Diabetes Specialist Dr. Kumar Sukhraj says sensitisation for early detection and treatment is key in preventing death by diabetes, as Guyana observed World Diabetes Day 2022.
Diabetes has been among the top five leading causes of death in Guyana for the last decade, and has been named the fourth leading cause of death and disability in the Americas in 2019.
In 2019, the country in the Americas with the highest age-standardised mortality (excluding chronic kidney disease) due to diabetes was Guyana, with 82.6 deaths per 100 000 populations.
World Diabetes Day is observed annually on 14 November. The theme for 2021 to 2023 is Access to Diabetes Care.
Dr. Kumar Sukhraj is a local Bone specialist and Diabetes specialist who holds a Masters degree in Diabetes management.
Dr. Sukhraj says while persons have more access to information on diabetes now than in the past, increased sensitisation remains the most powerful tool in preventing and controlling diabetes.
“The healthcare system needs to focus a lot on sensitising the people about the importance of screening and provide screening points at every center so people can get easy access to screening. In addition, to screening though, what we can also do is manage diabetes in terms of providing all the necessary supportive care for persons who have diabetes so people don’t feel they are isolated and don’t feel their entire life is defined by the illness.”
He reminded that education supports diabetes prevention, early diagnosis, and the reduction of diabetes complications.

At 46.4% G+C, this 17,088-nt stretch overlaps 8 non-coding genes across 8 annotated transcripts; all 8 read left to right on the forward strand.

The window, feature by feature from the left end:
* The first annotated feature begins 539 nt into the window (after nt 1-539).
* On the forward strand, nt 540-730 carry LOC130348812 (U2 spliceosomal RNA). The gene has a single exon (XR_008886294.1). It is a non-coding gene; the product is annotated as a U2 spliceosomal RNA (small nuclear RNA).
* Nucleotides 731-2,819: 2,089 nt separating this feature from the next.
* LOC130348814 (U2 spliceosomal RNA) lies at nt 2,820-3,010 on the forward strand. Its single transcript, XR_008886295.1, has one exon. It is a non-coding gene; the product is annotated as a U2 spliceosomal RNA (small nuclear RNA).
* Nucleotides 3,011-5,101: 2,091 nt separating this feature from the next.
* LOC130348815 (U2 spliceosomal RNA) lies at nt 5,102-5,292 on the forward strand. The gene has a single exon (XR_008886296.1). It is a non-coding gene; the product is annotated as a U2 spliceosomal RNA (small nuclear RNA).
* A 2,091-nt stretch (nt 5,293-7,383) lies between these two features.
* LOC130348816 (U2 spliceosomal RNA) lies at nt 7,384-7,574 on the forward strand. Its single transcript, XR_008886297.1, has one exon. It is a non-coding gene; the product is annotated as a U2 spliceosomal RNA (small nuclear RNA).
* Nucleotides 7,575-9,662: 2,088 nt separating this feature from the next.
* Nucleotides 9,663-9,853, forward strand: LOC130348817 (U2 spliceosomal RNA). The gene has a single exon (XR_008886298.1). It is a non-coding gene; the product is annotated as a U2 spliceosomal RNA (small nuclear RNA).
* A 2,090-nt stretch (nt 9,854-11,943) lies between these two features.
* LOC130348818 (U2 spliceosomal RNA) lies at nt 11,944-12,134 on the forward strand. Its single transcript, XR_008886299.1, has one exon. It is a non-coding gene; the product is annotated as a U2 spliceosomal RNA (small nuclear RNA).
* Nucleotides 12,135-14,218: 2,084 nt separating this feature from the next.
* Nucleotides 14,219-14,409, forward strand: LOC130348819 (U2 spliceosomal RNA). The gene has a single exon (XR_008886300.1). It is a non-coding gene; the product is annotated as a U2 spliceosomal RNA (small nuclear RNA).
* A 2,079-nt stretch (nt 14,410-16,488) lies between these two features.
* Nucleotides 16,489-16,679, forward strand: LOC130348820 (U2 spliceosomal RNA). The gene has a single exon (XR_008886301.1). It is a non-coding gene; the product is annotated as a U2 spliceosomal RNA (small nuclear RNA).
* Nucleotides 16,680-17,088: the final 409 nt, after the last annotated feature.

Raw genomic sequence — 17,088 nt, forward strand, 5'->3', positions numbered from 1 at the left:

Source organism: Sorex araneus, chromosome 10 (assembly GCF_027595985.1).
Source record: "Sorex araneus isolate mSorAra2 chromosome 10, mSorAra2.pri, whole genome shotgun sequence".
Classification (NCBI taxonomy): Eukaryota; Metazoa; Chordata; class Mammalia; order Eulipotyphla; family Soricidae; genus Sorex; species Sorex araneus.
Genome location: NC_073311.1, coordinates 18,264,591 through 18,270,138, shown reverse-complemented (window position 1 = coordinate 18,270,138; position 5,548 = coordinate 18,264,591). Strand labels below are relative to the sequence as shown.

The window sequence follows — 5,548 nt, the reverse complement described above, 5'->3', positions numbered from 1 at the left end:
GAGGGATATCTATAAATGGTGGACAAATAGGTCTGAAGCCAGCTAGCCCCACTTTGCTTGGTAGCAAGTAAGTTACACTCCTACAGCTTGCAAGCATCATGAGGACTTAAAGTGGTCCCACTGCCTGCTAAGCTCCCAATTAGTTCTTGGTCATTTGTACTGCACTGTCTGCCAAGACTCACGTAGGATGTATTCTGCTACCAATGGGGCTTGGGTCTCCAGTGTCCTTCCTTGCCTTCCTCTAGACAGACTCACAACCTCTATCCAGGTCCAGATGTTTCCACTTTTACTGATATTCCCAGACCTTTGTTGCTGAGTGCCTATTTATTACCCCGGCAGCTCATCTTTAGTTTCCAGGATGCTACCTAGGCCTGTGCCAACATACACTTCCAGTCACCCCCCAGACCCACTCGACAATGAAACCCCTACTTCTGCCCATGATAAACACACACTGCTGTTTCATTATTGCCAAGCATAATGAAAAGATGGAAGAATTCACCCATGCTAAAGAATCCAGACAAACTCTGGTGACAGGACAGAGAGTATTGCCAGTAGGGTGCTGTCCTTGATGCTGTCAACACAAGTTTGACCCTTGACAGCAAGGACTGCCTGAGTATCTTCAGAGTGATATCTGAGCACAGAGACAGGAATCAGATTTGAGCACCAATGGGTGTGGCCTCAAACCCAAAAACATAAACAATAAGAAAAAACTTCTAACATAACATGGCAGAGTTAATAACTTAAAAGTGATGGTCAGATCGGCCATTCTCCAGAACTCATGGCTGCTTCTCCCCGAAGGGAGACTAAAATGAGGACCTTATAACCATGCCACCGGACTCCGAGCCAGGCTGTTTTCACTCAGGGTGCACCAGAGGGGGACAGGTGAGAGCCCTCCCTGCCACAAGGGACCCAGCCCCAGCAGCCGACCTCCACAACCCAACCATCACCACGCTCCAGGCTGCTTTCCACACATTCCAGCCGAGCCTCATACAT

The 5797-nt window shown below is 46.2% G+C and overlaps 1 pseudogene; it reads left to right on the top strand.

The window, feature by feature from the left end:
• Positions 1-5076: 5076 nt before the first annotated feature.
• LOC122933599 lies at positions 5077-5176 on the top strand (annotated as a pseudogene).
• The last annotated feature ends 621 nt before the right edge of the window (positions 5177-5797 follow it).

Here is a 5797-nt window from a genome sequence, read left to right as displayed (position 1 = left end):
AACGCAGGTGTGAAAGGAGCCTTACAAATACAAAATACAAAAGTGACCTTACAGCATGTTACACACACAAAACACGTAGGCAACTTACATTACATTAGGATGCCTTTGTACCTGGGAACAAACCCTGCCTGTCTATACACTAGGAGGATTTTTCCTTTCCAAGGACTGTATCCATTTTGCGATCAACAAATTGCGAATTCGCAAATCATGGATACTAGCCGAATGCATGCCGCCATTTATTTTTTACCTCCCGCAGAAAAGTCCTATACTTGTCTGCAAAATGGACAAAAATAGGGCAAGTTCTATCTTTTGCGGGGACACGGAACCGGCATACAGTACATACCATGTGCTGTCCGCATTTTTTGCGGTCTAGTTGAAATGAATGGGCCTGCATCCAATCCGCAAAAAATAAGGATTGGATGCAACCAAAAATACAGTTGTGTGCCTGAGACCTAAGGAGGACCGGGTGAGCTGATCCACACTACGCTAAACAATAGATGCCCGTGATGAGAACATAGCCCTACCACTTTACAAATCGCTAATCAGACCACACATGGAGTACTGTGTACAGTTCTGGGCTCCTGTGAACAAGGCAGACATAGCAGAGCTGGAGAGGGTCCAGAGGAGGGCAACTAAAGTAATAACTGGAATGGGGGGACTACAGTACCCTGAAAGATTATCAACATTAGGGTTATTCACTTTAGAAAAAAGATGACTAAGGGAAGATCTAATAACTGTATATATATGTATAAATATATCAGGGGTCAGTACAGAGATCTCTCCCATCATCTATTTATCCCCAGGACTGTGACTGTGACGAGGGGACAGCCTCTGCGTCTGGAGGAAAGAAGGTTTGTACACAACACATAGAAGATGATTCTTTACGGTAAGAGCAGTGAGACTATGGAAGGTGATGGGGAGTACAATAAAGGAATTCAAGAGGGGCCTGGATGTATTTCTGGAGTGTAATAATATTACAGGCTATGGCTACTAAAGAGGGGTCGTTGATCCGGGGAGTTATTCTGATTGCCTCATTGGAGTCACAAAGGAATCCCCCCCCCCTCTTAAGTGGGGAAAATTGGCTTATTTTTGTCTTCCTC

He stated that when persons are diagnosed with pre-diabetes, this can be reversible, while for persons diagnosed with diabetes in the earlier stages, they can still live long, healthy lives with proper treatment and care.
Diabetes is a leading silent but most preventable killer in the Caribbean, mainly due to complications that occur when left untreated for too long.
“The problem we face is that sometimes when patients come in to the office with a complication of diabetes, they sometimes don’t even know they have diabetes. They either come with a wound that isn’t healing, not seeing properly, blurred vision, sudden headaches, feeling dizzy. Then, when they do certain regulatory checks in terms of screening, that’s when you find that they have diabetes.”
Minister of Health Dr. Frank Anthony shared some efforts Guyana has undertaken as of recent to enhance availability of care and treatment for persons living with diabetes.
“Maybe about 100 or 150 persons that we know are Type I diabetics. These are young people who have been diagnosed with diabetes and the ministry has a programme where we provide these young people with insulin because these persons cannot make insulin on their own, their bodies cannot make insulin on their own.”
Work has also been done to expand access to retinal screening, enhance expertise at foot clinics, and a one stop diabetic spot will be completed in Lusignan by the end of the year.